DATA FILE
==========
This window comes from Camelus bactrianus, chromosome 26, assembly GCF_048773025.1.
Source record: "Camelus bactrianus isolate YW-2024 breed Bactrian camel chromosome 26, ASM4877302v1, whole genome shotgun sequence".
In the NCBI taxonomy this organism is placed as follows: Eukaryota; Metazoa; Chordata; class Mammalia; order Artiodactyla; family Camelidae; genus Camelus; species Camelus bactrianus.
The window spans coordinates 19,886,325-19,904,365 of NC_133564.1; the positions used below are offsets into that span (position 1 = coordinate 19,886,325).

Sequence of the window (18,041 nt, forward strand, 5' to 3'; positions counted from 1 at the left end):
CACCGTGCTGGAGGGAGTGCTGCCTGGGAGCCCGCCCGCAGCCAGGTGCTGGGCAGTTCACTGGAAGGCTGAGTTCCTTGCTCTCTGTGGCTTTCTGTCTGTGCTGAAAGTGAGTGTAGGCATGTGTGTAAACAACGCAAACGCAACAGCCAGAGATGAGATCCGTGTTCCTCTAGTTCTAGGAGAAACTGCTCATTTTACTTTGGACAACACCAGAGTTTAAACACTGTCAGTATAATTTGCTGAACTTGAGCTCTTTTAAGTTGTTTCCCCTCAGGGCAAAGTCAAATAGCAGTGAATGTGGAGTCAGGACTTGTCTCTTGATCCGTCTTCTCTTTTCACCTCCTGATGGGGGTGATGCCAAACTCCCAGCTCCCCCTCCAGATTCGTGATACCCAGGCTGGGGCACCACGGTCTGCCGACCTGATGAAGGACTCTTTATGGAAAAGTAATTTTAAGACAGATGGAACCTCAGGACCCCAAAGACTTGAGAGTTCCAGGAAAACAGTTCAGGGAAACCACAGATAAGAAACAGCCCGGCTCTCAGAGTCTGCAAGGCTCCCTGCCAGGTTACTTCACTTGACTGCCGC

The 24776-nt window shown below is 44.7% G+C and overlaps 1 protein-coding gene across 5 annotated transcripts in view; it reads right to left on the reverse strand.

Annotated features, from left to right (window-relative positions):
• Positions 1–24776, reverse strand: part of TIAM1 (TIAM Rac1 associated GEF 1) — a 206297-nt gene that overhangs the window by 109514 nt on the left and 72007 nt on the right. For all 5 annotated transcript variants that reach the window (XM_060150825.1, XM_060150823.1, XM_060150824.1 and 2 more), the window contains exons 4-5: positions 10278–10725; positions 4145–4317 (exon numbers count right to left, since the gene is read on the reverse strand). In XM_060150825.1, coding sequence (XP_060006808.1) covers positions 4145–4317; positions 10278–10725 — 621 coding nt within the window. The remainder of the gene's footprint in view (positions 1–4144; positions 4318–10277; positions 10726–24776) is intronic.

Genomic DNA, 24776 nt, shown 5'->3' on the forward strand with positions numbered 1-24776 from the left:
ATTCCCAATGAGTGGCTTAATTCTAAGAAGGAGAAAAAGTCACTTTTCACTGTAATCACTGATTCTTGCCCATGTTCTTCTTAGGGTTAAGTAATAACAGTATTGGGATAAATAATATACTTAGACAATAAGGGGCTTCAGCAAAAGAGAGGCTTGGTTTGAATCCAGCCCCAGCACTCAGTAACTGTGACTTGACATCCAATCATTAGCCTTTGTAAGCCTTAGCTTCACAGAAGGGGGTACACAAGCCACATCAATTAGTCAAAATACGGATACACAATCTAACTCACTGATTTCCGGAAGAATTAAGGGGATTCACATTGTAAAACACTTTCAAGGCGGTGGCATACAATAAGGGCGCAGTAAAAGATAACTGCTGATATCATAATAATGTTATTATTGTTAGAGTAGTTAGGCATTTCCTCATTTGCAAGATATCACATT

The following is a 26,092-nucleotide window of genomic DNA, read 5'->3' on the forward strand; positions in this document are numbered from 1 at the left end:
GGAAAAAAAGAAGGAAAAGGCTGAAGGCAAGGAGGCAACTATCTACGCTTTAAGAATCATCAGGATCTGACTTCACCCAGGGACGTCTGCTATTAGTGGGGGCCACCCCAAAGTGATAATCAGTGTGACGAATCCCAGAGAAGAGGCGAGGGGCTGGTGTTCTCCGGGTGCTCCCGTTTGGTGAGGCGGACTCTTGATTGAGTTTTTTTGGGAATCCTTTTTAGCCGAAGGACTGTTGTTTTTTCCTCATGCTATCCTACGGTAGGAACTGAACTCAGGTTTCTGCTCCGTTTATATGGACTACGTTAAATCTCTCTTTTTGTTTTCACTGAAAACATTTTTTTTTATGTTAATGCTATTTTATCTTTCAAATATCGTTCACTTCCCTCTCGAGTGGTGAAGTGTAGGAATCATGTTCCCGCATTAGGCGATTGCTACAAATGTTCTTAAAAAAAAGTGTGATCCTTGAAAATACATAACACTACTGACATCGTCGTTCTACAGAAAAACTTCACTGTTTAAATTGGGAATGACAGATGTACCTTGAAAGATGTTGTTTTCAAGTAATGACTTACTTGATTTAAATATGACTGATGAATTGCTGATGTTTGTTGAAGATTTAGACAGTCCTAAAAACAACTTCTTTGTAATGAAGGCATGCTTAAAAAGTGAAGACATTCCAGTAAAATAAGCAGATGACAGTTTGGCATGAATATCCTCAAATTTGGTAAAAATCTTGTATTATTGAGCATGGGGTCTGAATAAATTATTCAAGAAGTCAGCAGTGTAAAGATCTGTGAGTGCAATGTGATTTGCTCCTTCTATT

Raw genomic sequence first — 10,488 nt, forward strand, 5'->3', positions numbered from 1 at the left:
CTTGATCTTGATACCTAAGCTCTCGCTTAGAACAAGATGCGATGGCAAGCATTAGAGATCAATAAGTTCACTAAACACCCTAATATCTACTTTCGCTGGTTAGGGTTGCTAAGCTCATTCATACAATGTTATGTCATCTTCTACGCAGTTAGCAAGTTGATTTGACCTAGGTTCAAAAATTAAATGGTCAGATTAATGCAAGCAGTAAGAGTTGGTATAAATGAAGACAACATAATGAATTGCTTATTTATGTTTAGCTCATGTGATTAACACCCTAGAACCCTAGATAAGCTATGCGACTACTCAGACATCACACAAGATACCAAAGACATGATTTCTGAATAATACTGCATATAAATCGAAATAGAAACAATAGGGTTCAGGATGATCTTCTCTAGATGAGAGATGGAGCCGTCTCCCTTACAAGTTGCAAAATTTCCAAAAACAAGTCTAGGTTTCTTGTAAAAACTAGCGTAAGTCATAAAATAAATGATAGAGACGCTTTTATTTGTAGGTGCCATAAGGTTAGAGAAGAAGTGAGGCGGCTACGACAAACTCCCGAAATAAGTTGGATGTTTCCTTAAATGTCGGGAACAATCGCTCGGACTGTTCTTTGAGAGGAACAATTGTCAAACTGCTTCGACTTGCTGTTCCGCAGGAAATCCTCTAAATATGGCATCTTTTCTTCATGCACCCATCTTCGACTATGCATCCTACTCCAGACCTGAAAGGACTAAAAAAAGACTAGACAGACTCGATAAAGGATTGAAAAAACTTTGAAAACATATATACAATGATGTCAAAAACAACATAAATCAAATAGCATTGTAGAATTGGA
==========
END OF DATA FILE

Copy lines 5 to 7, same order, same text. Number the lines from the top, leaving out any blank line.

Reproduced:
Sequence of the window (18,041 nt, forward strand, 5' to 3'; positions counted from 1 at the left end):
CACCGTGCTGGAGGGAGTGCTGCCTGGGAGCCCGCCCGCAGCCAGGTGCTGGGCAGTTCACTGGAAGGCTGAGTTCCTTGCTCTCTGTGGCTTTCTGTCTGTGCTGAAAGTGAGTGTAGGCATGTGTGTAAACAACGCAAACGCAACAGCCAGAGATGAGATCCGTGTTCCTCTAGTTCTAGGAGAAACTGCTCATTTTACTTTGGACAACACCAGAGTTTAAACACTGTCAGTATAATTTGCTGAACTTGAGCTCTTTTAAGTTGTTTCCCCTCAGGGCAAAGTCAAATAGCAGTGAATGTGGAGTCAGGACTTGTCTCTTGATCCGTCTTCTCTTTTCACCTCCTGATGGGGGTGATGCCAAACTCCCAGCTCCCCCTCCAGATTCGTGATACCCAGGCTGGGGCACCACGGTCTGCCGACCTGATGAAGGACTCTTTATGGAAAAGTAATTTTAAGACAGATGGAACCTCAGGACCCCAAAGACTTGAGAGTTCCAGGAAAACAGTTCAGGGAAACCACAGATAAGAAACAGCCCGGCTCTCAGAGTCTGCAAGGCTCCCTGCCAGGTTACTTCACTTGACTGCCGC

The 24776-nt window shown below is 44.7% G+C and overlaps 1 protein-coding gene across 5 annotated transcripts in view; it reads right to left on the reverse strand.